It is 6 a.m. in the Grand Foyer of the Kennedy Center and Louisa Benso, 17, senior at McLean High School, and four friends, are bordering on nervous breakdowns. "We've been making plans for tonight all week," Louisa says.
"We're all wearing long dresses - we sat up until midnight last night hemming them. And we're all going to a restaurant afterwards.I even bought flowers for him . . . a rose to throw on the stage and a bouquet to send to his dressing room. If we don't get our tickets after all this I'm just going to die. We have to see him."
(Oh the tradegy of it all. Benso was number fifty two. But never mind, back in line again today . . .)
Jackson Browne, you may think.
The Eagles, maybe? Mick Jagger?
Wrong. Just another bit of testimony to today's raging ballet chic and its concurrent Mikhail Baryshnikov madness. His "Don Quixote" has been sold out for weeks - except for the paltry few (50, actually) standing-room places made available each morning at 10 a.m. on a first-come, first-served basis. $3 per.
It didn't take long for would-be standees to figure out that if you wanted one, you had to be there early. Very early. And wait.
Which is why yesterday, Benjamin Villamueva, a medical student from the Phillipines, rolled into the Kennedy Center at 1 a.m., sleeping bag in hand, to begin his vibil. By 5:15 some 44 others had joined him and moved themselves, sleeping bags, snacks and backgammon boards, into the Grand Foyer.
"I've never done anything like this before in my life," said Emily Sheketoff, staff assistant to presidential assistant Richard Hardin. Sheketoff, with Carol Caldwell, also a Hardin assistant, had begun their efforts to get standing room last Sunday. That day, however, a 9:45 arrival was hours too late as was a 7:30 arrival on Wednesday. By yesterday, however, the women had caught on and showed up at 4 a.m.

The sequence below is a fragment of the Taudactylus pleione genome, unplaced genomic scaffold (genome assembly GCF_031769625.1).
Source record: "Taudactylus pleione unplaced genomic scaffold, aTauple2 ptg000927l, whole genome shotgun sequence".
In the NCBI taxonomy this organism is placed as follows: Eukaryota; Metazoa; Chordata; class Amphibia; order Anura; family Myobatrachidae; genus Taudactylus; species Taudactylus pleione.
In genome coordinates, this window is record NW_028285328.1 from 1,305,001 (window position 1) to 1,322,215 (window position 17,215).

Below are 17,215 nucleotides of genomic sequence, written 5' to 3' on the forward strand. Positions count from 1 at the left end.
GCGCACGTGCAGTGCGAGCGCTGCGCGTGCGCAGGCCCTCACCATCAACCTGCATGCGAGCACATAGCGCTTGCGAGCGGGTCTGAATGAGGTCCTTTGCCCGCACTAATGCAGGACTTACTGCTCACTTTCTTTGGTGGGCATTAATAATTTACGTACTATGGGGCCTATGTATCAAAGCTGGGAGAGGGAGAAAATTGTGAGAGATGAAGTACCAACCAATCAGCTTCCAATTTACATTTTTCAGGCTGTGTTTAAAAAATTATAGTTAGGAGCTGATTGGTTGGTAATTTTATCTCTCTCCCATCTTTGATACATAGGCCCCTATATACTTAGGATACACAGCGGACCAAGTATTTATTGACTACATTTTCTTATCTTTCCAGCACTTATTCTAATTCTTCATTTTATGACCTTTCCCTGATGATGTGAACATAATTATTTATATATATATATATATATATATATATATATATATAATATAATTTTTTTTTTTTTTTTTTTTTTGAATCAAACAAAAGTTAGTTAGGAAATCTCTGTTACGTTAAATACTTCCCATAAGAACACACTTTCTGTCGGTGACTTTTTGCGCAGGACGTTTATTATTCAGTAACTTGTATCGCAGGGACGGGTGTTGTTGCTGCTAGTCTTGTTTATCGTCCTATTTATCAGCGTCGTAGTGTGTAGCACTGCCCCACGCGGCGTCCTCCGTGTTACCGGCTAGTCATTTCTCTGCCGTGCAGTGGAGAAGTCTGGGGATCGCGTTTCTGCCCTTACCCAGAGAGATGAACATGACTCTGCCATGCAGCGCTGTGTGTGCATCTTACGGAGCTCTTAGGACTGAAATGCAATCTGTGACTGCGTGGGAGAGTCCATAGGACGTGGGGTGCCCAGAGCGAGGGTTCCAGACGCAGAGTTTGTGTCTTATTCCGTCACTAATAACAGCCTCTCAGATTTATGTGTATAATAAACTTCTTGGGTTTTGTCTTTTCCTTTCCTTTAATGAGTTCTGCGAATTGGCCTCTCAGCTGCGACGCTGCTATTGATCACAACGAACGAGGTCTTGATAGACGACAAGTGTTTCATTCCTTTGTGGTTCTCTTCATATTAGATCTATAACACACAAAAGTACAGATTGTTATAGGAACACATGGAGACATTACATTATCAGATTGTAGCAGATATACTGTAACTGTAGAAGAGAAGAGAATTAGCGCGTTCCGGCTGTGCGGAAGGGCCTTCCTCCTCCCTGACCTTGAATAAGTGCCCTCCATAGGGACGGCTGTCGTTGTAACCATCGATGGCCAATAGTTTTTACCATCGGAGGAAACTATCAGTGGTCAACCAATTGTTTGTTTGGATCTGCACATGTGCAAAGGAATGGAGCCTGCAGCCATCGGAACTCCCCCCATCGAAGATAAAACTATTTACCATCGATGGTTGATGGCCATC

"Quite frankly, this whole thing has become an obsession with me," said Caldwell. "Somebody said Baryshnikov's been told we are all waiting in line every morning so you'd think the least he could do would be to send over doughnuts."
And then, of course, there was - The List. Everybody who came signed in with Mary Wilcosky, a temporarily unemployed mathematician, who took it upon herself to organize the hopefuls - albeit unofficially. "Of course, you understand," said Clay Bradley, a GW student, "that technically the list means nothing. Anyone who gets to the box office first can get a ticket. But we are trying to be democratic about this thing."
By 7:30, however, when cleaning men forced the group - now around 80 - out into the cold, things got tight. Late arrivals began showing up, threatening to storm the Bastille, regardless of the honor code. After a quick meeting of a few self-appointed governors, Bradley set up the first of several practice lines formed to insure, they hoped, an orderly entrance at 10 a.m.
Cary Raditz, a project analyst for the Peace Corps in West Africa, who said he was there "to see how America works nowadays," was clearly impressed. "This group is terrific. Look at them - strangers, and they've already formed a democracy.
"Internal organization with dignity. I just spent the fall in France and believe me, the French would never had made up a list. There, it would have been every man for himself.Kill and be killed."